Masjid India ~ a popular shopping area in the older part of Kuala Lumpur is full of sights, faces and places that would give street photographers endless subjects to immortalize by way of capturing them on both print and digital form.
I was there yesterday to get my supply of Roti Benggali from the two Muhammad's Bread Truck and also go on my impromptu street photography. Frankly speaking, engaging in street photography nowadays has to be done discreetly.
Not that many folks especially those foreign illegal immigrants trying to make a fast buck at places like Jalan Masjid India and Jalan Tuanku Abdul Rahman like being captured on camera.
Being both illegal and unlicensed, they do not want their faces and illegal trade being recorded on the sidewalks of KL! The minute they see you pointing your camera lens in their direction, they will turn away and raise the alarm to their fellow alien traders. I heard one of the fake smartphone Indonesian trading woman shout 'Kamera! Kamera!' to her colleague and they turned away quickly!
For photographers like me, the best option when faced with hostile characters such as these is to ignore them and just move along. Not to make any eye contact with them and proceed with capturing other scenes much more worthy of our attention.
I couldn't be bothered with such illegals and proceeded to go shoot other interesting characters out there. Like for instance, the cobbler busy at work.
We would not face such adverse reactions from legitimate business people or those who are here legally. It's their knowing fully well of their illegal status and presence that makes them so edgy and prone to creating a scene or ruckus.
So for those similarly inclined to conduct street photography, you need to be wise and stay street smart. Always be ready to move along and not linger at the areas where such illegal traders are hanging out. Best to be safe and not having to deal with any undesirables out there.
I can say that this photo above is one of the most memorable shots I managed to capture during my day out at the historical major thoroughfare of Jalan Masjid India! I don't know whether the man on the wheelchair is a panhandler but the guy on the sidewalk is definitely one. Captured this exchange between the two candidly and it is truly one interesting shot!
Judging from the reactions of the men above, clearly they do not like to be photographed but as this photographer comes across as an elderly fellow Indian Muslim like them complete with a skull cap and white beard, they are dumbfounded as to whether they should protest or let it slide? Hehehehe...
The tourist above was gesticulating excitedly but unaware of being photographed through my zoom lens. His pale complexioned face complete with a cigarette dangling from his fingers made a nice composition topped off with a dark background. A good shot I must say.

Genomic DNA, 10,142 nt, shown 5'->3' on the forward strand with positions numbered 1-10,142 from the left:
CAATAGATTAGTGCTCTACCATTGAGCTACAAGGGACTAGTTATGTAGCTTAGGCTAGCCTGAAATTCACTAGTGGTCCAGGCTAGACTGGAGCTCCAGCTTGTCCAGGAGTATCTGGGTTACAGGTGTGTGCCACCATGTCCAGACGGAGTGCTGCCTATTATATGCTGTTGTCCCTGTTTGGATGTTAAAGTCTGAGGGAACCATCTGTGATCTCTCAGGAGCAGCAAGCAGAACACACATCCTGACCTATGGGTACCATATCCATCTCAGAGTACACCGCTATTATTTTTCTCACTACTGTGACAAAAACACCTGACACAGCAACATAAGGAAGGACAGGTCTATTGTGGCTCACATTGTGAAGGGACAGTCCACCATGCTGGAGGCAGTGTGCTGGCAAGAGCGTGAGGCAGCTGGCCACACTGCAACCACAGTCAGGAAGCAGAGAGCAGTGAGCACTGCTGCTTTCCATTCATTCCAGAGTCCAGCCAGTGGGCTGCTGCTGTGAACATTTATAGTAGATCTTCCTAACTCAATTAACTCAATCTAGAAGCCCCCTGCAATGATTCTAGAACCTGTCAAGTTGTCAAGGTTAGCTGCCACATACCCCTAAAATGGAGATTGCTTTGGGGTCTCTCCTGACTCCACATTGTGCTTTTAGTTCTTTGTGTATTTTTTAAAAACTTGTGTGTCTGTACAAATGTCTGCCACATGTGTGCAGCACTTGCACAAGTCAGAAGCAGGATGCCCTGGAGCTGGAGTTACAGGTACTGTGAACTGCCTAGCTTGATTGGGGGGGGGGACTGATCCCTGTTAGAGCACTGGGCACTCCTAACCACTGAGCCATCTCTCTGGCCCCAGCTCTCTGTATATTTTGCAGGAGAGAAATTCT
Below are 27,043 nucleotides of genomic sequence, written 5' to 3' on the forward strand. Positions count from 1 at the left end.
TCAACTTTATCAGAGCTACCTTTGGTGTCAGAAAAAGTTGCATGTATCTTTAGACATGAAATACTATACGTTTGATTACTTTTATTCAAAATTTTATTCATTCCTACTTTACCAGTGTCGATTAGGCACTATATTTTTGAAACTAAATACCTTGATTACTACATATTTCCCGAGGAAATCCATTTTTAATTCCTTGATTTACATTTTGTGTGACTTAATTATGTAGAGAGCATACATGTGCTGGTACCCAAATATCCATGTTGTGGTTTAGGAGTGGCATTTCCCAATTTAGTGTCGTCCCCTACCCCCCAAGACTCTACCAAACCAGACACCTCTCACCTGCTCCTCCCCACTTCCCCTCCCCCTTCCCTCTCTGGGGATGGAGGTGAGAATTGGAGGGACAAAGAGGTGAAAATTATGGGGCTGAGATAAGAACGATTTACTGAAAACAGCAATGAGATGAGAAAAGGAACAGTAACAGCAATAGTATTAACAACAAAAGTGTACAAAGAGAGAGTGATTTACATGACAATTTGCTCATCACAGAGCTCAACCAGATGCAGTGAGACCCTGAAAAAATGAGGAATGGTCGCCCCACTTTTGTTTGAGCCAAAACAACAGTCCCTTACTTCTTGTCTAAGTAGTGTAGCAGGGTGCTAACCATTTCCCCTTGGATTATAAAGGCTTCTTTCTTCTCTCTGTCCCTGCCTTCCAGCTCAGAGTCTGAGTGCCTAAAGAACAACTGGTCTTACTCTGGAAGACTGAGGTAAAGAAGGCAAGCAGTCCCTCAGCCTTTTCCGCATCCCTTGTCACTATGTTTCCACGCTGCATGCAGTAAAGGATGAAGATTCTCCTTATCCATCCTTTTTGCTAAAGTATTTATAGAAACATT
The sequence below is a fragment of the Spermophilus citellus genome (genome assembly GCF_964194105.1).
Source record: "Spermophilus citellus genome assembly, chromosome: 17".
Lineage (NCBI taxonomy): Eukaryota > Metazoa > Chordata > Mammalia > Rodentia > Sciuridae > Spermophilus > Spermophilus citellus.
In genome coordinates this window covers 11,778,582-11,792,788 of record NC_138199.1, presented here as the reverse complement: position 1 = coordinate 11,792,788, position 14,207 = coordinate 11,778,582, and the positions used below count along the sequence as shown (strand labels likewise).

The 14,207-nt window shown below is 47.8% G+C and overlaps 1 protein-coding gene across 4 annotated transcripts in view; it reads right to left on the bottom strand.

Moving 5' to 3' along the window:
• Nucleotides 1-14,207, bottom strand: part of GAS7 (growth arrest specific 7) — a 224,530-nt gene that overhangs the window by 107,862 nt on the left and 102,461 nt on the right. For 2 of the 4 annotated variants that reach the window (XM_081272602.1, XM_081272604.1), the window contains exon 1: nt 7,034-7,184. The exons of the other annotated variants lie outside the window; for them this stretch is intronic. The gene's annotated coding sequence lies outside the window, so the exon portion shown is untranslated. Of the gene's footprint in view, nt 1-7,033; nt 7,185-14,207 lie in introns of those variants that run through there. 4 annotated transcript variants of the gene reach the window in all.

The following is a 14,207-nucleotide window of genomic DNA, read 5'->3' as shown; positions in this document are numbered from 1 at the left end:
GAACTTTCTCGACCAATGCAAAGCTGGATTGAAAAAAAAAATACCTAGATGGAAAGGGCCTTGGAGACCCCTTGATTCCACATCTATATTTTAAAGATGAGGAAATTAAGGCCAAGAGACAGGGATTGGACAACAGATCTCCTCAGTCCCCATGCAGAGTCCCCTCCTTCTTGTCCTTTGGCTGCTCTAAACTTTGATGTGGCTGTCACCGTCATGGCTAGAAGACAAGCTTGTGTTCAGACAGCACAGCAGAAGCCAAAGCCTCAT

Instead of just one, now we have a couple. Makes an interesting addition to the Masjid India Faces album.
This gentleman seemed nonchalant about being photographed. This interaction took just a split second and no acknowledgment on my part. This is what street photography is all about. Candid snapshots of life as it unfurls before my camera. No time to think or compose. Just snap, snap, snap away as the opportunity opens up before us.
Like fresh out of a Bollywood movie, this colorful guy came along busy talking on his smartphone. One thing for sure, when it comes to smartphone users, Indians and Africans are the most animated ones when they are on the phone.
All kinds of gesticulations will take place and the sound decibels of thir voice will keep rising to a crescendo! The voice will come to a peak and depending on the context and content of such a phone conversation, the outcome can go either way. You do not want an Indian going berserk running and screaming after you! No sirree!
Panhandler in Black & White. Life devoid of color.
If you are into people-watching, this street is flush with interesting subjects. A turban clad Pakistani speaks to a western garbed man whilst a scavenger rummages through a dust bin. How's that for a striking contrast between different persons?
This elderly Malay man seems fixated on his smartphone screen. Oblivious to all that is transpiring around him. He is lost in a virtual world of his own. Period!
Once in a while, one gets a unique shot such as this. A perspective of the busy street life where each person seems totally lost in their own individual bubble of life.
Children of shopkeepers and traders are forced to spend their days playing in front of their parents shops and hang out around the place. The bored boy wearing blue was not that pleased with his dad for not buying him something he wanted at a neighboring shop.
My Roti Benggali breadseller goofing around upon seeing me aiming my camera lenses in his direction.
Willing to travel all the way to KL Old City just to buy these bread from my native Penang home island.